Anyway, you can see the technical details of the vulnerability over here. That link goes into more detail than you ever wanted on how the vulnerability works, why it’s a problem, and why it’s due to a fundamental flaw in the API design.
I don’t have anyting of substance to add to that analysis. However, I do want to say the following:
- This is not due to WordPress’s use of PHP. Using another language but implementing things in any substantially similar way would have exactly the same problems.
- This type of problem is not restricted to WordPress. Other high profile projects have been hit with similar API and/or implementation flaws.
- Proper implementation which does proper input validation can help but will not fix fundamental API design flaws.
- Incompetent or ignorant coders will find ways to implement security problems no matter how good your API is. However, that’s no excuse to just throw your hands up and say, “What’s the point?”.
- Even where backwards compatibility is important, it is still possible to implement and deploy a new saner API and then deprecate the old problematic one. Every project with dodgy APIs like the one in this instance should be doing the same thing.
- Rolling your own database abstraction layer is a dumb idea. Especially if the language environment you are using provides one that is reasonably good.
That’s about all I have to say on this matter at this time. I do encourage you to read the detail link above and understand it. It will give you some good insight on how not to design APIs with an eye toward database APIs.
You have, no doubt, at least heard of the train crash dilemma. Put simply, it goes something like this: A train is approaching a two-way switch. On the currently selected track, there is a group of five people who will be hit if nothing changes. On the other track, there is a single person who will be safe if nothing changes. You are in a position to be able to change the switch direction. Would you act (change the switch) or do nothing (leave the switch alone)? Continue reading “The Train Crash Dilemma”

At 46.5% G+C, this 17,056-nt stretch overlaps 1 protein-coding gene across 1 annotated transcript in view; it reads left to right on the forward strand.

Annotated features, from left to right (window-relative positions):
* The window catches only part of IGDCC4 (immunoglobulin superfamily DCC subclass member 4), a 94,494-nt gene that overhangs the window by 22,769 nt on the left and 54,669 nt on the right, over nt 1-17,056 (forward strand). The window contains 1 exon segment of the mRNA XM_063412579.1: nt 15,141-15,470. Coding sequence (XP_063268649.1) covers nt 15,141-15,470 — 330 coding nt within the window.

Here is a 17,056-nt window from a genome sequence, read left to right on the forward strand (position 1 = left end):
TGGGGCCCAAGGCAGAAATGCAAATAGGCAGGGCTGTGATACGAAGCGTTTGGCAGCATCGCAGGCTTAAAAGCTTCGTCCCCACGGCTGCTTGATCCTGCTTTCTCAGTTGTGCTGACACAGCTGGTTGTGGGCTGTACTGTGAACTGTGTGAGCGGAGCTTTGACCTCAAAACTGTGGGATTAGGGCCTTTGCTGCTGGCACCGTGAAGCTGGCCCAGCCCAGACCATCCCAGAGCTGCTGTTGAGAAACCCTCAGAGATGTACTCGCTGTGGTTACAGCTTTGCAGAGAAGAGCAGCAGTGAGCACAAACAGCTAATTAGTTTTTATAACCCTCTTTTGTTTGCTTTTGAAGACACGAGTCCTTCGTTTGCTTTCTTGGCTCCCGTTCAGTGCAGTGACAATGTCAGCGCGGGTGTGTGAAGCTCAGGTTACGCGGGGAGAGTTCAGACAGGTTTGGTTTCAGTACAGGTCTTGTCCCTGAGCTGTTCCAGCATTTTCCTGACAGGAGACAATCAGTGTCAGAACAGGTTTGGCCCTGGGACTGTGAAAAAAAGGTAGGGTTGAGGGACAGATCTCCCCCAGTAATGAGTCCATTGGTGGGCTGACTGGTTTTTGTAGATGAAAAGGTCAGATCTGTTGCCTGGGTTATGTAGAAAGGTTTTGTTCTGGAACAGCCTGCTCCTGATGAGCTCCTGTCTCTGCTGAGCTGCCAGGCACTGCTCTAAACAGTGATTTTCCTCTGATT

Quite some time back, I mentioned SourceCop in a diatribe on source obfuscation. Today someone apparently representing SourceCop wrote a comment on that post which reads very much like a commercial for their product. I did not approve the comment because my blog is not a sales platform and also because it was quite long. I have, however, chosen to reproduce most of it here and address the points it makes. You may want to read the previous article for context. Continue reading “SourceCop Redux”
I’m sure almost everyone has heard the “St. Ives” riddle in one form or another. It goes as follows:
As I was going to St. Ives,
I met a man with seven wives,
Each wife had seven sacks,
Each sack had seven cats,
Each cat had seven kits:
Kits, cats, sacks, and wives,
How many were there going to St. Ives?
There are a few variations to the above. This discussion is based on the above text as written so any criticism bringing in other versions or what have you is not relevant.
There are a few different answers for it. The general consensus seems to be that the correct answer is one. My assertion is that the general consensus is wrong. My reasoning generally parallels the reasoning that leads to the conclusion that one is the correct answer but the final conclusion differs.
First, the narrator is going to St. Ives. Normally, if you meet someone on the road, it’s because they are going in a different direction or are not going anywhere at all. (It seems that “meet” had a much tighter definition in the time when the riddle was first framed so this is actually reasonable.) In either of those cases, the only mentioned person or thing going to St. Ives would be the narrator. Thus, the answer is one, correct? After all, we know the narrator is going to St. Ives. Except that doesn’t fit. The rhyme specifically calls out “kits, cats, sacks, and wives” in the question. Note that it does not include the man or the narrator! That means that neither the narrator nor the man with the wives can be included in the answer.